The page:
The entrepreneurs who don’t raise funds for their business stop trying to raise funds for their business. See Ask on Purpose: What entrepreneurs can learn from the CEO of Starbucks.
- Decide to communicate…always.
Raising equity and many forms of debt capital usually represent multi-year business relationships. The terms of the funding agreements will usually require you to keep your funding partners abreast of your company’s financial and operating progress on a monthly, quarterly and annual basis. This obligation to share the good information as well as the bad information on a timely basis will remain in force for as long as your funding sources have their cash tied up in your business.
Funding partners have a right to know what is going on in your business. If you fail to keep them informed, they won’t be “silent.”
- Respect the decision timeline.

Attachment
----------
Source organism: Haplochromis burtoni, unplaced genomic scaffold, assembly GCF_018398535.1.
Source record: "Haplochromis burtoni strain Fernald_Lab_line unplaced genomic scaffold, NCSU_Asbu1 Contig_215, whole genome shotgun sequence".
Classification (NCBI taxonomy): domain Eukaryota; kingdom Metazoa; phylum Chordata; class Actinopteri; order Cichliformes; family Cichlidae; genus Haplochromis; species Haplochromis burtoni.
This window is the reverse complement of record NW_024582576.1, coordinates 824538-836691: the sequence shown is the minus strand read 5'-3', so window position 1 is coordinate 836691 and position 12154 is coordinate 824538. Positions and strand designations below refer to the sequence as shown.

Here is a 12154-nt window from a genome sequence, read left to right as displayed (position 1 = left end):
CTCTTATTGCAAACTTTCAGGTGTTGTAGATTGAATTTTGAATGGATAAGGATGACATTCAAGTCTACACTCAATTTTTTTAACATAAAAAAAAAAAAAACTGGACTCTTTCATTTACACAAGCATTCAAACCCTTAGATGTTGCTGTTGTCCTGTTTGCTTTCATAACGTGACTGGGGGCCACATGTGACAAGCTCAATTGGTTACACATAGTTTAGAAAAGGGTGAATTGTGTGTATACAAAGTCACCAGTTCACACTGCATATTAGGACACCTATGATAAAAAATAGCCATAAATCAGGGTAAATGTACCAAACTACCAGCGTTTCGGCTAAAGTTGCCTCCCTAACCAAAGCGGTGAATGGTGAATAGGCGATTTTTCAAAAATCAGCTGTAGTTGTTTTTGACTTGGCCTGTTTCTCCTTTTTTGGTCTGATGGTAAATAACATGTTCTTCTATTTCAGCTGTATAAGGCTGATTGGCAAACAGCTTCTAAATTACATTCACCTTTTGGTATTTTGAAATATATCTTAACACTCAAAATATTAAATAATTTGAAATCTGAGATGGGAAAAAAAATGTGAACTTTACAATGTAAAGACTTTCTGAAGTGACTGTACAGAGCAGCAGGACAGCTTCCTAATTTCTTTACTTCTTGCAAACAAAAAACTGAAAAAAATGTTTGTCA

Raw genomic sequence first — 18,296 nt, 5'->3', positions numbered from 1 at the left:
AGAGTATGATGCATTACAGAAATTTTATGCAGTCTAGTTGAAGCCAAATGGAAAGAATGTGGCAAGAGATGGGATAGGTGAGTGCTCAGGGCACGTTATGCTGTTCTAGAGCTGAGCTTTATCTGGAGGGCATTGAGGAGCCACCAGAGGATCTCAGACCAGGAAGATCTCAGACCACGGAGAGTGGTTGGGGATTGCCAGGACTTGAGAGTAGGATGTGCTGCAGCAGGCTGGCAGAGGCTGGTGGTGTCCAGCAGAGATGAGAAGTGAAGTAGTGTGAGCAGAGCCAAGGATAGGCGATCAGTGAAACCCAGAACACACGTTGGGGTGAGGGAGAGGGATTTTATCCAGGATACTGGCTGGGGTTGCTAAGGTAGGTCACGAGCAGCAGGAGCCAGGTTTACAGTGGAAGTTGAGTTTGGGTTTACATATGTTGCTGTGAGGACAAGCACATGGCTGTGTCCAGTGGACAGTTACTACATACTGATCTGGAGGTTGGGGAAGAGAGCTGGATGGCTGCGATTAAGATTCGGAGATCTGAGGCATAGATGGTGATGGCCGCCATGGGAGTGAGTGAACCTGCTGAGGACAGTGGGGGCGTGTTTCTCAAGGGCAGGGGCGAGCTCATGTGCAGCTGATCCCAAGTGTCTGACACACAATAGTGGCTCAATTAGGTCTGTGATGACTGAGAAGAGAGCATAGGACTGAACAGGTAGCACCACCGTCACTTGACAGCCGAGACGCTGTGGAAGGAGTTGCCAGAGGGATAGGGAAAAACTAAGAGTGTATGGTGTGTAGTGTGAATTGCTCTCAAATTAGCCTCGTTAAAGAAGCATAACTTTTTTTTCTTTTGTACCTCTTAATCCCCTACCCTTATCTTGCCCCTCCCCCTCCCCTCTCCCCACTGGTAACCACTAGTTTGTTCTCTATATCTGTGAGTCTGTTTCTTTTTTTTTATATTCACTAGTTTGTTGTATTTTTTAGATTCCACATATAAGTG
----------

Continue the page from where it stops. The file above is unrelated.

Employees of banks, leasing companies and venture capital funds are financial professionals. Their work deserves respect, not ridicule or complaints.
In general, banks can be more precise about the timing of funding decisions than equity investors. The decision making process for lenders may be a matter of days or weeks from the submission of all required documentation.
For investors, the decision timeline is longer because investors rarely have any security or collateral to protect against total cash loss. As such, investors spend more time to understand a company’s operations, management team, competition, pricing strategies, customer acceptance and prospects for profitable growth. Be patient. Earn their confidence.
- No finger pointing on projections.
Funding sources want assurances that the CEO is accountable for a company’s entire operations. With respect to business plans, they expect that the business owner has already conducted some “what-if analysis” to help understand the implications of delays or higher costs on the company’s operations and cash requirements.
If there are mistakes in your company’s projections, don’t blame your staff for the oversight. Sure, your staff can help you prepare documents and projections, but make sure the work is accurate before handing it off to funding decision makers.